Opinion 15-113

June 11, 2015


Digest:         A judge may be the introductory speaker at a program focused on discouraging gun violence, provided the program maintains a balance between speakers representing prosecution or law enforcement perspectives and speakers representing defense perspectives.


Rules:          22 NYCRR 100.1; 100.2(A); 100.3(B)(6); 100.3(B)(8); Opinions 13-140; 13-34; 13-13; 12-74; 12-70; 07-52.


         A judge asks whether he/she may participate in a Criminal Justice Services Division program which seeks to discourage gun violence among individuals the Division deems “most at risk” of such violence. The program will take place at a courthouse and includes prosecutors, law enforcement, the Legal Aid Society, social service providers and “key community players.” The invited audience will consist of probationers and parolees who have no pending charges. The inquiring judge would be the first speaker, and would introduce the program and “encourage the participants to continue to lead law-abiding lives and to take advantage of the social service resources being made available to them” during the program and would then leave. Thereafter, law enforcement personnel and Legal Aid Society attorneys will speak on subjects such as the dangers and consequences of gun violence, victims of gun violence will speak about the impact gun violence has had on them and their community, and social services providers will offer support to participants.

         An independent and honorable judiciary is indispensable to justice in our society (see 22 NYCRR 100.1). Therefore, a judge must “act at all times in a manner that promotes public confidence in the integrity and impartiality of the judiciary” and must always avoid even the appearance of impropriety (22 NYCRR 100.2[A]).

         As the Committee has recognized, “the community benefits from having judges take an active part in community affairs whenever possible” (Opinion 13-13). Nonetheless, a judge may not “participate in otherwise laudable community activities that will compromise the judge’s impartiality” (id.), and thus must not “participate in a program that might be perceived as a law enforcement program” (Opinion 07-52). For example, a judge may not participate in a city program designed to revitalize crime-ridden neighborhoods when, under the circumstances presented, the program as a whole could be perceived as a law-enforcement program, and could also result in cases which would frequently come before the judge’s court (see id.). Similarly, a judge who presides in a criminal part may not lecture at an anti-violence program at a local correctional facility, where attendees are persons incarcerated while either awaiting disposition of an unresolved case or awaiting sentence, and could appear before the judge as criminal defendants (see Opinion 13-34).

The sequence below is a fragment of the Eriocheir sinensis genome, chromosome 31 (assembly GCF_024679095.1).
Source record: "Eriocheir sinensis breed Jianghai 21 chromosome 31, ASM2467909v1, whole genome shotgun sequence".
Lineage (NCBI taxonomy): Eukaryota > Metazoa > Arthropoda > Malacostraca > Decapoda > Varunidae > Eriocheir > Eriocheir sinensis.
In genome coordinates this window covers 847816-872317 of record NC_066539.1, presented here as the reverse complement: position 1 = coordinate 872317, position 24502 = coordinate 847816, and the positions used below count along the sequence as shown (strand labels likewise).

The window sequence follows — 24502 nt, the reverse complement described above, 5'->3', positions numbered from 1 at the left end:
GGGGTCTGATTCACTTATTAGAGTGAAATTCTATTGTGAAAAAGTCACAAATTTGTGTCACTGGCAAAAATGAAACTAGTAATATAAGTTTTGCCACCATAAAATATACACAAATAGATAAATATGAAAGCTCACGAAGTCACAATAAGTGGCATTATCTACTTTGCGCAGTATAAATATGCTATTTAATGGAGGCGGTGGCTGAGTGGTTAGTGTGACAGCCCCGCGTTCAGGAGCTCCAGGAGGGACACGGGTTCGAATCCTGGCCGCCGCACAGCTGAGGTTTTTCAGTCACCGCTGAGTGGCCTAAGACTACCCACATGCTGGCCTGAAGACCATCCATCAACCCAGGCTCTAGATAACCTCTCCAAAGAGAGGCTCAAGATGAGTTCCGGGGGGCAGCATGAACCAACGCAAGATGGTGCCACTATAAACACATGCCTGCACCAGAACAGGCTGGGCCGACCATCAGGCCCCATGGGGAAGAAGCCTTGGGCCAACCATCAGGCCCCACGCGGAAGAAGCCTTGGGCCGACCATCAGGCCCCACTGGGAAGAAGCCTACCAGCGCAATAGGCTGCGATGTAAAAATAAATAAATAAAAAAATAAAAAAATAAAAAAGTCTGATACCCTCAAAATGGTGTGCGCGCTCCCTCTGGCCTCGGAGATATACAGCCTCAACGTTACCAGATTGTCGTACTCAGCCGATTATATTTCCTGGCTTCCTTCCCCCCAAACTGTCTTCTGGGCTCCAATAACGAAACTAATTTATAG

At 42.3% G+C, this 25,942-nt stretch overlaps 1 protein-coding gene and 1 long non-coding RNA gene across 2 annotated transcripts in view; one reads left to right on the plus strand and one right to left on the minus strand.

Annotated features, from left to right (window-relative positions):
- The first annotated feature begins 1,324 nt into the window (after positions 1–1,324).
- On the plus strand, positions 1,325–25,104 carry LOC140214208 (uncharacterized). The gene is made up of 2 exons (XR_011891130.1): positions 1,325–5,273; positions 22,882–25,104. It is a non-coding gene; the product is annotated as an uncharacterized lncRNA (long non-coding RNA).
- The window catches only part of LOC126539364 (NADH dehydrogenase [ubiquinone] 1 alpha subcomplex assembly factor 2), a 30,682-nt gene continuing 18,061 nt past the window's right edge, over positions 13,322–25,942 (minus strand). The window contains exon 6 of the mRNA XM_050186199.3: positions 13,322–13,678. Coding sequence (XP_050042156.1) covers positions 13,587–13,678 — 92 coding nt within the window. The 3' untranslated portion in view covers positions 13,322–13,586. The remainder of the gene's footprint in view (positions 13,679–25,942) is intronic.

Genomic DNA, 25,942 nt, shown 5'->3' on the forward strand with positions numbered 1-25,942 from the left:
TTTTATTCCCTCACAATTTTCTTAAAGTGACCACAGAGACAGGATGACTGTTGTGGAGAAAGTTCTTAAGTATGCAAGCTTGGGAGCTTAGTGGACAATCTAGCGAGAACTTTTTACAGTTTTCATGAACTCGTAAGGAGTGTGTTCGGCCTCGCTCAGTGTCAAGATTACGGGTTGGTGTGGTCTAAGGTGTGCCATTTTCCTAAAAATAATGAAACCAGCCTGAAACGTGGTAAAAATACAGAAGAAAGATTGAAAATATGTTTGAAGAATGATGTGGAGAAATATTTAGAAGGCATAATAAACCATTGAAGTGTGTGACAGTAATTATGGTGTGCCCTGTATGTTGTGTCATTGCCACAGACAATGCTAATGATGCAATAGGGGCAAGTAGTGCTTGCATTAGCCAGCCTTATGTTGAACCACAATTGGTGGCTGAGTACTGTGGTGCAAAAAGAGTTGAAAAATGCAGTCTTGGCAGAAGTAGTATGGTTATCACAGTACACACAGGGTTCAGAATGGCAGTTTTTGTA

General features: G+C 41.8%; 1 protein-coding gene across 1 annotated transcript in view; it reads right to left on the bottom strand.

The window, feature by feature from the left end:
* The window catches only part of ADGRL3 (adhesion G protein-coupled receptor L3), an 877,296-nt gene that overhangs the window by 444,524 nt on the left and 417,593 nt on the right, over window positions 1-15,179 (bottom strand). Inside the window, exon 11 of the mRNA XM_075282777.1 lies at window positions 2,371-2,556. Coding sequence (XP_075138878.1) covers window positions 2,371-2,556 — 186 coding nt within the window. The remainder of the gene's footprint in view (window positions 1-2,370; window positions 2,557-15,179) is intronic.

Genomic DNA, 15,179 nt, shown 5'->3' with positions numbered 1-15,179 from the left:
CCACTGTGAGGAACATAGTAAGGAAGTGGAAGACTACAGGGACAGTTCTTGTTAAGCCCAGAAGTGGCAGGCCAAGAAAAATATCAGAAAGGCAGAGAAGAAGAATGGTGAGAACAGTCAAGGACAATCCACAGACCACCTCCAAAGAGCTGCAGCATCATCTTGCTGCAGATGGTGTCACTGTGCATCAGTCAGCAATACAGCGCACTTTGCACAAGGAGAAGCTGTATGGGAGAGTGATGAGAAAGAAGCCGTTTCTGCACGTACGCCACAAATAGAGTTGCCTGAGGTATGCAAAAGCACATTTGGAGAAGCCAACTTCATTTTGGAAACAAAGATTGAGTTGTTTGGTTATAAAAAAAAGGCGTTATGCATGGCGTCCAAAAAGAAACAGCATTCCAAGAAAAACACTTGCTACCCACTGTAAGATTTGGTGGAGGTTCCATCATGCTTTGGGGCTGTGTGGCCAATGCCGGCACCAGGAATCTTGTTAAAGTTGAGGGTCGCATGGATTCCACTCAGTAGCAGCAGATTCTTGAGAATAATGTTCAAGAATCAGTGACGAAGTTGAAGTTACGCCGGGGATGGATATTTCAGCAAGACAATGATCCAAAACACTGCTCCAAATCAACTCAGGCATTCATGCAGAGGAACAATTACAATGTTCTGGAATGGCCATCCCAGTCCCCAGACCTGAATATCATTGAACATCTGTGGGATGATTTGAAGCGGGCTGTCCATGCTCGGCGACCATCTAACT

By contrast, a judge may participate in a panel discussion about preventing and reducing underage drinking, where the program is educational in nature and is unlikely to be perceived as a law enforcement program (see Opinion 12-74). A judge also may serve on a local criminal justice council which seeks to “intervene for at risk youth and adults, address victims’ needs and reduce recidivism,” where the council includes “members representing all aspects of the criminal justice system including, but not limited to, the interests of the victims of a crime and those charged with a crime” (Opinion 12-70).

         Although this program is organized by law enforcement entities, it is primarily an effort to dissuade at-risk individuals from resorting to gun violence in the future, rather than a traditional law enforcement program. Moreover, while the intended audience of probationers and parolees could potentially appear before the inquiring judge, Opinion 13-34 is distinguishable because the participants are not currently incarcerated and have no pending charges. Under these circumstances, provided there is a clear balance between speakers representing prosecution or law enforcement perspectives and speakers representing defense perspectives, it is permissible for the inquiring judge to introduce the program as proposed. The judge should, of course, abide by all applicable limitations on judicial speech (see e.g. Opinion 13-140; 22 NYCRR 100.3[B][6] [ex parte communications rule]; 100.3[B][8] [public comment rule]).